Tuesday, March 19, 2013

Comment on a Comment

An interesting comment was left yesterday, although I have to say all of my comments are interesting, that asks a good question, "just what the hell do we want?"

Here's part of that comment: Times we lament "Why don't people see me?", as at the art museum when they stand in front of the chair - and other times we don't want to be noticed or pointed out. It's hard to find a balance. Sometimes you don't want folks to notice the difference - as you are an adult like other adults, other times you want consideration for your needs. 

 It's true, of course, I have written about the invisibility that comes with disability - the fact that people step in front of me at museums and my magic disappearing act in line ups. In fact at the parade, I experienced two very different phenomena ... being singled out like I wrote about yesterday AND having people step right in front of where I was sitting on the curb. It was odd being highly visible and completely invisible at the same time.

So what is it I want? (I do not presume to speak for anyone else.)


In the case of my being at the museum, or being stepped in front of, all I want is ordinary courtesy. The same courtesy that is shown to others. Those people who stepped in front of me did it without any concern for the fact that they were blocking my view. They most decidedly did NOT step in front of other people standing. Once, and I kid you not, a couple apologised to Joe for stepping in front of him, and then stood right in front of me as if the spot was vacant. I just want the same courtesy shown to me as they show to other people.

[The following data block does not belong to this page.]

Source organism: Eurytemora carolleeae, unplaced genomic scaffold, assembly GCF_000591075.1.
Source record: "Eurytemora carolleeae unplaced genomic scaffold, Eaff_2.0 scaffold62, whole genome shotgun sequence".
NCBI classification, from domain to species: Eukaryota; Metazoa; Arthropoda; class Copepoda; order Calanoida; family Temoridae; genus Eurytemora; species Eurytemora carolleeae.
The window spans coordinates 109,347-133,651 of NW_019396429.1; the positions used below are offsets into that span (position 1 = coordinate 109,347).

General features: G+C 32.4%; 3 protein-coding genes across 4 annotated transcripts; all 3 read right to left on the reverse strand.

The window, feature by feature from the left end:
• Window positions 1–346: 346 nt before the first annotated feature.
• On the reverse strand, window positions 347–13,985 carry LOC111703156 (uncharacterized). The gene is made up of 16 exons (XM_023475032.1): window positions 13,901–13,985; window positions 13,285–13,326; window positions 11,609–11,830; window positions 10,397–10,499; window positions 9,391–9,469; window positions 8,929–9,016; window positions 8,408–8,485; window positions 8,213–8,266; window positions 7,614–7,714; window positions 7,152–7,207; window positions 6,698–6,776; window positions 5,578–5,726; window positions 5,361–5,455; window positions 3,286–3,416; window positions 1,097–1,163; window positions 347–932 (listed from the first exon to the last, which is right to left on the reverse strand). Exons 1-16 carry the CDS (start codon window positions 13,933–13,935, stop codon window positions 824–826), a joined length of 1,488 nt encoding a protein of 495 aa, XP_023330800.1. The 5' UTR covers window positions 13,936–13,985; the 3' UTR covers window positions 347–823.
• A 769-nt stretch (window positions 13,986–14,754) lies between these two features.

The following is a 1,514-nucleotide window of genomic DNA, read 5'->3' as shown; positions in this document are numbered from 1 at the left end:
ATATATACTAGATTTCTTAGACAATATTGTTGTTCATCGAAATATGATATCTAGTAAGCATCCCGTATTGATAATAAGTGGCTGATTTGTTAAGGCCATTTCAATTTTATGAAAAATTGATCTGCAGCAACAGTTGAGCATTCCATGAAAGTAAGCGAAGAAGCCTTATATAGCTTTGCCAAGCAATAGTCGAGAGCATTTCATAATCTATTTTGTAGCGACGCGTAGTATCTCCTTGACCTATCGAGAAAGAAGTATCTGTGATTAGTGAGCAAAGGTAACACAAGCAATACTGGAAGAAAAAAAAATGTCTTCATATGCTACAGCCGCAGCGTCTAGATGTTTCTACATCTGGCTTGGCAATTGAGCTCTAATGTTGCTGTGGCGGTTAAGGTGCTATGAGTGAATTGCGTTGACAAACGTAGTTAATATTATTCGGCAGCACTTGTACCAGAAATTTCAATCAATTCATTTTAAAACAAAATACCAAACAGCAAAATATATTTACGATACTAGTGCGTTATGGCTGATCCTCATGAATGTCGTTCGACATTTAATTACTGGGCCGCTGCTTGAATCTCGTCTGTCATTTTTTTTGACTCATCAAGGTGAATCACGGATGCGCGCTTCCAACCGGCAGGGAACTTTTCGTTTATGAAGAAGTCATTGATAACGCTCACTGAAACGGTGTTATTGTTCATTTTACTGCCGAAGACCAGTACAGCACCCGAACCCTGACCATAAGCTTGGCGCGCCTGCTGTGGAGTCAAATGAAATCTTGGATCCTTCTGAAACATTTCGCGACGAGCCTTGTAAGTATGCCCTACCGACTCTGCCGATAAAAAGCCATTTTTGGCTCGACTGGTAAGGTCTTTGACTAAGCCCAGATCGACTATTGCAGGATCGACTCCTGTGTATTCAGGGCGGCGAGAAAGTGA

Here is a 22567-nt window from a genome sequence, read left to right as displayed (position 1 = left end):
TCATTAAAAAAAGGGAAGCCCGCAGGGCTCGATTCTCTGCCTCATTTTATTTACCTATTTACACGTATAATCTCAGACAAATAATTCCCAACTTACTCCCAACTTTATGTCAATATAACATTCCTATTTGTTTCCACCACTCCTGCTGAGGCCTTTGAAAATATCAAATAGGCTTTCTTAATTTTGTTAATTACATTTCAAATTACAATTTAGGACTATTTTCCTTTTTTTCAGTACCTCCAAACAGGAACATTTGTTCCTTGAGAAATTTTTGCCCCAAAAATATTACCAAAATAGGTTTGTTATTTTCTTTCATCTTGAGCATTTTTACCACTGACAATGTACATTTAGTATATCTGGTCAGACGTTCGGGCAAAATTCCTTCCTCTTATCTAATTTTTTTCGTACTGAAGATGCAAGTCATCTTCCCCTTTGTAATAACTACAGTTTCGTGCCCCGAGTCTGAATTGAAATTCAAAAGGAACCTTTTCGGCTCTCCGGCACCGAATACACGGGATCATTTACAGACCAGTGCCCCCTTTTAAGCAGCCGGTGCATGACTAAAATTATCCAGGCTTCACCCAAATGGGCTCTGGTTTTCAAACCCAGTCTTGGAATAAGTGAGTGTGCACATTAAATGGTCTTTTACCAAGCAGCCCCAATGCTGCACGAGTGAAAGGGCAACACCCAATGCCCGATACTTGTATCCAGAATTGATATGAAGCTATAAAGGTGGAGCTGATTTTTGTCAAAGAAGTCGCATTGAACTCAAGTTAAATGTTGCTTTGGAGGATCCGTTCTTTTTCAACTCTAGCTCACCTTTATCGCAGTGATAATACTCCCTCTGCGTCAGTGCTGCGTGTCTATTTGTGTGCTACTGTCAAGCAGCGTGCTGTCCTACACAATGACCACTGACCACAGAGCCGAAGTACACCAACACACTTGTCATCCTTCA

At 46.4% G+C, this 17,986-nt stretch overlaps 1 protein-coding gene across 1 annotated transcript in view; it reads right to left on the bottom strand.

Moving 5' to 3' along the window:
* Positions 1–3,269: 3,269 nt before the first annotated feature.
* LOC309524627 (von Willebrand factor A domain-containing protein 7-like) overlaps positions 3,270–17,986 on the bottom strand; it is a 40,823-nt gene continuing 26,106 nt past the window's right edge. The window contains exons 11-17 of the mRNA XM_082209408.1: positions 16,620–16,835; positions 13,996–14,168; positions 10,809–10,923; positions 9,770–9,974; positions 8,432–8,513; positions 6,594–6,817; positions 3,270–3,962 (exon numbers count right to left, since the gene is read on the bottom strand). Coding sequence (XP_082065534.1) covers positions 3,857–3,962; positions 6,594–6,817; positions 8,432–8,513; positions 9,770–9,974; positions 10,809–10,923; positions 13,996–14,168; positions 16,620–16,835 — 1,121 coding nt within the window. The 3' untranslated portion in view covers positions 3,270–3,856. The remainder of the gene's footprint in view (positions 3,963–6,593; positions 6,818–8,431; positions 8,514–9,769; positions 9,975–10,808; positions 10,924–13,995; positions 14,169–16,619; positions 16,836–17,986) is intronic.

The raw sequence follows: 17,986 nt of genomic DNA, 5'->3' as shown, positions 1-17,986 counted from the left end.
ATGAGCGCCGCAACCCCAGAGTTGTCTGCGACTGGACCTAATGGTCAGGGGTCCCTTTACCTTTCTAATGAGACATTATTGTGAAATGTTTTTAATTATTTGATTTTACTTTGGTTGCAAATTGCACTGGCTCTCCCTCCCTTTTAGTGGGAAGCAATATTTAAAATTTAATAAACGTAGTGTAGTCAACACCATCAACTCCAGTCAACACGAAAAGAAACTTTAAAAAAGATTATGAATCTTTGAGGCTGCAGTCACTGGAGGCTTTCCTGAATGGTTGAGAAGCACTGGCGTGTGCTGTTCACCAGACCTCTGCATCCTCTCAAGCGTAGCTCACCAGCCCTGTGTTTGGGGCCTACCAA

In the case of being singled out for attention, all I want is the same degree of attention that is given to other adults. The generic wave to a group of people watching - not a specific 'how do you do little man' wave directed at me because of the fact that I'm in a wheelchair. If you aren't pointing out other adults then don't point out me. It's fairly simple.

So I guess, in fact, I want ordinary courtesy and ordinary acknowledgement. I don't really want anything more or less than that. Sometimes ordinary looks extraordinary - I want accessible bathrooms - because I want to pee - and that takes adaptation. I want accessible parking - because I want to be able to get to where others go - and that takes  adaption. But that's all with adapting environments.

I don't really want adapted social interactions. I want those to be typical and ordinary. I want the same courtesy as others, I want the same degree of anonymity as others expect.

I know this all looks like 'WHAT I WANT.'

So let me say that I also think that I need to be equally courteous. I need to expect the same treatment and deny the 'pity-privelege' ... 'oh please go ahead of me' or 'I'll take you next even though others have been waiting' ... it took a while to work up the courage to say 'no thanks, I'll wait my turn' ... only because I didn't want to be thought rude. So I want from others and I want for others.

One of the things I like about having a blog is this kind of dialogue that gets me thinking and allows me to be challenged by the respectful comments of readers. I have astonishingly nice commentary here on Rolling Around in My Head - even when people disagree or ask questions, it's all done with ...

courtesy and consideration for the feelings of others.

And that, folks, is all I want.


Anonymous said...

I admit, I have let people who appear to be struggling go ahead of me in line. I have done it for people who have a grumpy child, pregnant women,people with only a couple items when I have a cart load, elderly people, and for a person with a disability. The person with a disability was using a walker, and appeared to be very tired, slumped over and shifting their weight about as if they were uncomfortable. I didn't do it out of pity, but out of courtesy. I have been in pain and still had to go about my day so I could empathize.